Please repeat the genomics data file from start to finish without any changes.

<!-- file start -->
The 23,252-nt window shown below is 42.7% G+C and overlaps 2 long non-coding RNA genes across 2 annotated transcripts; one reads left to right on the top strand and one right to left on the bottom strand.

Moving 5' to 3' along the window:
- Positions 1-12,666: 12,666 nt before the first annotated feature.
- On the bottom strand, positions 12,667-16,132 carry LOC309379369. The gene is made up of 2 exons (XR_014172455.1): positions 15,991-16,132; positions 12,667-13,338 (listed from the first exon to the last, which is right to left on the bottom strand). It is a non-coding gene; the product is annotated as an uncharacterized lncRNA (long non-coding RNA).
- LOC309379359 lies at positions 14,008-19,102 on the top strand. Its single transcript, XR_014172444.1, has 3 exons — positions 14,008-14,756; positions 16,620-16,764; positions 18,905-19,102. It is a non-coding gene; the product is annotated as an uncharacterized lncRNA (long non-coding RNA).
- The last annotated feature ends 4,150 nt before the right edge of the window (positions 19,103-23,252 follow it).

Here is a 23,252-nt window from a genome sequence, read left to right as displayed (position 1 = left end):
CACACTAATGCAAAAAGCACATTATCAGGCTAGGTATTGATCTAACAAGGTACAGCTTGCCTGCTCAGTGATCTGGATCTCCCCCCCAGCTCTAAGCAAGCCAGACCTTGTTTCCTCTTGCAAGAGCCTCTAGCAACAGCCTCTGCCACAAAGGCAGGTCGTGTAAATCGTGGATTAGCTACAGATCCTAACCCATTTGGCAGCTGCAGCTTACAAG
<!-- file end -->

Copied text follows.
The 23,252-nt window shown below is 42.7% G+C and overlaps 2 long non-coding RNA genes across 2 annotated transcripts; one reads left to right on the top strand and one right to left on the bottom strand.

Moving 5' to 3' along the window:
- Positions 1-12,666: 12,666 nt before the first annotated feature.
- On the bottom strand, positions 12,667-16,132 carry LOC309379369. The gene is made up of 2 exons (XR_014172455.1): positions 15,991-16,132; positions 12,667-13,338 (listed from the first exon to the last, which is right to left on the bottom strand). It is a non-coding gene; the product is annotated as an uncharacterized lncRNA (long non-coding RNA).
- LOC309379359 lies at positions 14,008-19,102 on the top strand. Its single transcript, XR_014172444.1, has 3 exons — positions 14,008-14,756; positions 16,620-16,764; positions 18,905-19,102. It is a non-coding gene; the product is annotated as an uncharacterized lncRNA (long non-coding RNA).
- The last annotated feature ends 4,150 nt before the right edge of the window (positions 19,103-23,252 follow it).

Here is a 23,252-nt window from a genome sequence, read left to right as displayed (position 1 = left end):
CACACTAATGCAAAAAGCACATTATCAGGCTAGGTATTGATCTAACAAGGTACAGCTTGCCTGCTCAGTGATCTGGATCTCCCCCCCAGCTCTAAGCAAGCCAGACCTTGTTTCCTCTTGCAAGAGCCTCTAGCAACAGCCTCTGCCACAAAGGCAGGTCGTGTAAATCGTGGATTAGCTACAGATCCTAACCCATTTGGCAGCTGCAGCTTACAAG